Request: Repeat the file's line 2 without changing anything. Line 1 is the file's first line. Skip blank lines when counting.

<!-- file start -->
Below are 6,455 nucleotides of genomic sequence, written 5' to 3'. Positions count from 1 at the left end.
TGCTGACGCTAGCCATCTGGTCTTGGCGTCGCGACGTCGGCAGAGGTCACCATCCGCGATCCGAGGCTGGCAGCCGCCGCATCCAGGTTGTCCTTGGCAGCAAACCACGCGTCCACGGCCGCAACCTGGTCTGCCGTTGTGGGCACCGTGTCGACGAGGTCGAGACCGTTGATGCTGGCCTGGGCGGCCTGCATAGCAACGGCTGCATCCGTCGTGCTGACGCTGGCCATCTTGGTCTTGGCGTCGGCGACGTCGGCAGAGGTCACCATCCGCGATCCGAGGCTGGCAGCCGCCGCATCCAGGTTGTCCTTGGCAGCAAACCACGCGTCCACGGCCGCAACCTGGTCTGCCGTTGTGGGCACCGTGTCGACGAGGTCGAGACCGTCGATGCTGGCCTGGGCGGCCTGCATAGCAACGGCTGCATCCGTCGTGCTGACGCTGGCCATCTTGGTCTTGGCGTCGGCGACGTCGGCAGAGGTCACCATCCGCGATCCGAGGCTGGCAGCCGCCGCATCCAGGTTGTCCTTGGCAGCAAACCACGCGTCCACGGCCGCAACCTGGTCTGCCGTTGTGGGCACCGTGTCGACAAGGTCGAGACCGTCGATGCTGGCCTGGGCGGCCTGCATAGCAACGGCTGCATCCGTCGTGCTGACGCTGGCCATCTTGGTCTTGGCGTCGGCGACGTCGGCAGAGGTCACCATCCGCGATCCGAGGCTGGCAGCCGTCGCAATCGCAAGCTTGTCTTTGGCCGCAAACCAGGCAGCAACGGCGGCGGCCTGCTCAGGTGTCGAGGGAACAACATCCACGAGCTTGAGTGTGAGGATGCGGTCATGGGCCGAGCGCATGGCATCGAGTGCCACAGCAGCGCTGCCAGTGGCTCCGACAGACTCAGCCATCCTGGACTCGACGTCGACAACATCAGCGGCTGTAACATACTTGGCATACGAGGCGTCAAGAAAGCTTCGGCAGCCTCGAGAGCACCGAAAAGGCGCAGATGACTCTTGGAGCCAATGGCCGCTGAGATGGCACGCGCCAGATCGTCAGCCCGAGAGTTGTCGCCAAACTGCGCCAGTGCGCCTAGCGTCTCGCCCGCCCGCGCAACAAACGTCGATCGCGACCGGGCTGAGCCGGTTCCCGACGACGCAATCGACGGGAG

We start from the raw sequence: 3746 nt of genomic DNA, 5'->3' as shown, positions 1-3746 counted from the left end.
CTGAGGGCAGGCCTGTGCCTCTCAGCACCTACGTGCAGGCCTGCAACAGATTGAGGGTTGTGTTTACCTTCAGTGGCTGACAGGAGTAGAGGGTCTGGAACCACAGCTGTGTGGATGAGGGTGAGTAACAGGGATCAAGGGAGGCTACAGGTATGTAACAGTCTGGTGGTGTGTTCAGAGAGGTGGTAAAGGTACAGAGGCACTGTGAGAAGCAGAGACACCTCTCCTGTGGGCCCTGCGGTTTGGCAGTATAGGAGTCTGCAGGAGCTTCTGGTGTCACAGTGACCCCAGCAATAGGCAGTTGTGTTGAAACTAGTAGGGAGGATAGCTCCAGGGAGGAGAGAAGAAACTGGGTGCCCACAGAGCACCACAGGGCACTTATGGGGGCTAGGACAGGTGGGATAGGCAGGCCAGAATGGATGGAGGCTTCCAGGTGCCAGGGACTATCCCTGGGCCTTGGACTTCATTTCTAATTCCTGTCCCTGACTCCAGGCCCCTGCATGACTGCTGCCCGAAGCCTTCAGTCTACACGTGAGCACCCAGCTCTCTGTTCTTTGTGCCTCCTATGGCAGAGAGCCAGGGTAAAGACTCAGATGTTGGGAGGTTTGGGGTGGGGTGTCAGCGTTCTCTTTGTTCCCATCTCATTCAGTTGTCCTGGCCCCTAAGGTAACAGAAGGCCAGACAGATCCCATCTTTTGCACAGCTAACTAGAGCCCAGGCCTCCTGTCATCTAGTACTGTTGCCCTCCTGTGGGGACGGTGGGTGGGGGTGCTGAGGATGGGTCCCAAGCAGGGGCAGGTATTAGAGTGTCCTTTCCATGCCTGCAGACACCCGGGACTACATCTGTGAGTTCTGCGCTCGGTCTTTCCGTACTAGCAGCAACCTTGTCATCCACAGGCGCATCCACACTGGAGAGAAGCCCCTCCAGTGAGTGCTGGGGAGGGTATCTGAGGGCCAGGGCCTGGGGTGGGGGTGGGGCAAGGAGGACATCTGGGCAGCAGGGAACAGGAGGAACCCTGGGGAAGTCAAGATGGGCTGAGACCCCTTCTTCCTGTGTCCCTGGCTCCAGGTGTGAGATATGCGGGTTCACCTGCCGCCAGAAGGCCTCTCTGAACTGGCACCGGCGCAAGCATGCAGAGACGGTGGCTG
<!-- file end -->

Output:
TGCTGACGCTAGCCATCTGGTCTTGGCGTCGCGACGTCGGCAGAGGTCACCATCCGCGATCCGAGGCTGGCAGCCGCCGCATCCAGGTTGTCCTTGGCAGCAAACCACGCGTCCACGGCCGCAACCTGGTCTGCCGTTGTGGGCACCGTGTCGACGAGGTCGAGACCGTTGATGCTGGCCTGGGCGGCCTGCATAGCAACGGCTGCATCCGTCGTGCTGACGCTGGCCATCTTGGTCTTGGCGTCGGCGACGTCGGCAGAGGTCACCATCCGCGATCCGAGGCTGGCAGCCGCCGCATCCAGGTTGTCCTTGGCAGCAAACCACGCGTCCACGGCCGCAACCTGGTCTGCCGTTGTGGGCACCGTGTCGACGAGGTCGAGACCGTCGATGCTGGCCTGGGCGGCCTGCATAGCAACGGCTGCATCCGTCGTGCTGACGCTGGCCATCTTGGTCTTGGCGTCGGCGACGTCGGCAGAGGTCACCATCCGCGATCCGAGGCTGGCAGCCGCCGCATCCAGGTTGTCCTTGGCAGCAAACCACGCGTCCACGGCCGCAACCTGGTCTGCCGTTGTGGGCACCGTGTCGACAAGGTCGAGACCGTCGATGCTGGCCTGGGCGGCCTGCATAGCAACGGCTGCATCCGTCGTGCTGACGCTGGCCATCTTGGTCTTGGCGTCGGCGACGTCGGCAGAGGTCACCATCCGCGATCCGAGGCTGGCAGCCGTCGCAATCGCAAGCTTGTCTTTGGCCGCAAACCAGGCAGCAACGGCGGCGGCCTGCTCAGGTGTCGAGGGAACAACATCCACGAGCTTGAGTGTGAGGATGCGGTCATGGGCCGAGCGCATGGCATCGAGTGCCACAGCAGCGCTGCCAGTGGCTCCGACAGACTCAGCCATCCTGGACTCGACGTCGACAACATCAGCGGCTGTAACATACTTGGCATACGAGGCGTCAAGAAAGCTTCGGCAGCCTCGAGAGCACCGAAAAGGCGCAGATGACTCTTGGAGCCAATGGCCGCTGAGATGGCACGCGCCAGATCGTCAGCCCGAGAGTTGTCGCCAAACTGCGCCAGTGCGCCTAGCGTCTCGCCCGCCCGCGCAACAAACGTCGATCGCGACCGGGCTGAGCCGGTTCCCGACGACGCAATCGACGGGAG